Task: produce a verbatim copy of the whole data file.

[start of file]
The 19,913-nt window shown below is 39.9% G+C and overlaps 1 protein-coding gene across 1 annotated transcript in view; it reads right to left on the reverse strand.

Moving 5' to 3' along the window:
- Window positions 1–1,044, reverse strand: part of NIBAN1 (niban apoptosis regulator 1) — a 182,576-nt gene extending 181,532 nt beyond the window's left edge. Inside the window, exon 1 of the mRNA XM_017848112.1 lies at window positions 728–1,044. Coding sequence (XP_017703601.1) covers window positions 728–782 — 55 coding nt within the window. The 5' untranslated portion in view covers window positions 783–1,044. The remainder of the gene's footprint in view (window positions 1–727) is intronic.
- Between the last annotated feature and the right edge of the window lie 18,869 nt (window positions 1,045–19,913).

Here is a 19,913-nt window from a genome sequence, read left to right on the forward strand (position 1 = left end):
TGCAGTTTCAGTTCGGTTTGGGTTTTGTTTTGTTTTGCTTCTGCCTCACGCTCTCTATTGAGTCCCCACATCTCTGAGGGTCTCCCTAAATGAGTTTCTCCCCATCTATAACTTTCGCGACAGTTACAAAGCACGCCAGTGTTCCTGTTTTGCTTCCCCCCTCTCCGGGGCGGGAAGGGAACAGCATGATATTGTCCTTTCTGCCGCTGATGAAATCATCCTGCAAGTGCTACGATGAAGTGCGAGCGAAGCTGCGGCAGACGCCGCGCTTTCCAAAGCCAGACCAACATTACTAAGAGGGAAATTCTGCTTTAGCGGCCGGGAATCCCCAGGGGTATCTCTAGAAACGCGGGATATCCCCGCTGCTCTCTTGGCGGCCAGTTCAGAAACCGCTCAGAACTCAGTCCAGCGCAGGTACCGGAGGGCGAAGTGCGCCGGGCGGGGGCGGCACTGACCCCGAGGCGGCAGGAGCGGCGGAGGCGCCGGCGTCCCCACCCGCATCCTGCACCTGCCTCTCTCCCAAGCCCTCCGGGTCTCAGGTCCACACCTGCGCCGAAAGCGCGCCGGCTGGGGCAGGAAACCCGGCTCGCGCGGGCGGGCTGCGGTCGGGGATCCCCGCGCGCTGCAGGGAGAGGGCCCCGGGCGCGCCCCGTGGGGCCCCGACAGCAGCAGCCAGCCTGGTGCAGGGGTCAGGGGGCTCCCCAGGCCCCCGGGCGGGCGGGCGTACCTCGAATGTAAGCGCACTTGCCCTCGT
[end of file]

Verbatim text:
The 19,913-nt window shown below is 39.9% G+C and overlaps 1 protein-coding gene across 1 annotated transcript in view; it reads right to left on the reverse strand.

Moving 5' to 3' along the window:
- Window positions 1–1,044, reverse strand: part of NIBAN1 (niban apoptosis regulator 1) — a 182,576-nt gene extending 181,532 nt beyond the window's left edge. Inside the window, exon 1 of the mRNA XM_017848112.1 lies at window positions 728–1,044. Coding sequence (XP_017703601.1) covers window positions 728–782 — 55 coding nt within the window. The 5' untranslated portion in view covers window positions 783–1,044. The remainder of the gene's footprint in view (window positions 1–727) is intronic.
- Between the last annotated feature and the right edge of the window lie 18,869 nt (window positions 1,045–19,913).

Here is a 19,913-nt window from a genome sequence, read left to right on the forward strand (position 1 = left end):
TGCAGTTTCAGTTCGGTTTGGGTTTTGTTTTGTTTTGCTTCTGCCTCACGCTCTCTATTGAGTCCCCACATCTCTGAGGGTCTCCCTAAATGAGTTTCTCCCCATCTATAACTTTCGCGACAGTTACAAAGCACGCCAGTGTTCCTGTTTTGCTTCCCCCCTCTCCGGGGCGGGAAGGGAACAGCATGATATTGTCCTTTCTGCCGCTGATGAAATCATCCTGCAAGTGCTACGATGAAGTGCGAGCGAAGCTGCGGCAGACGCCGCGCTTTCCAAAGCCAGACCAACATTACTAAGAGGGAAATTCTGCTTTAGCGGCCGGGAATCCCCAGGGGTATCTCTAGAAACGCGGGATATCCCCGCTGCTCTCTTGGCGGCCAGTTCAGAAACCGCTCAGAACTCAGTCCAGCGCAGGTACCGGAGGGCGAAGTGCGCCGGGCGGGGGCGGCACTGACCCCGAGGCGGCAGGAGCGGCGGAGGCGCCGGCGTCCCCACCCGCATCCTGCACCTGCCTCTCTCCCAAGCCCTCCGGGTCTCAGGTCCACACCTGCGCCGAAAGCGCGCCGGCTGGGGCAGGAAACCCGGCTCGCGCGGGCGGGCTGCGGTCGGGGATCCCCGCGCGCTGCAGGGAGAGGGCCCCGGGCGCGCCCCGTGGGGCCCCGACAGCAGCAGCCAGCCTGGTGCAGGGGTCAGGGGGCTCCCCAGGCCCCCGGGCGGGCGGGCGTACCTCGAATGTAAGCGCACTTGCCCTCGT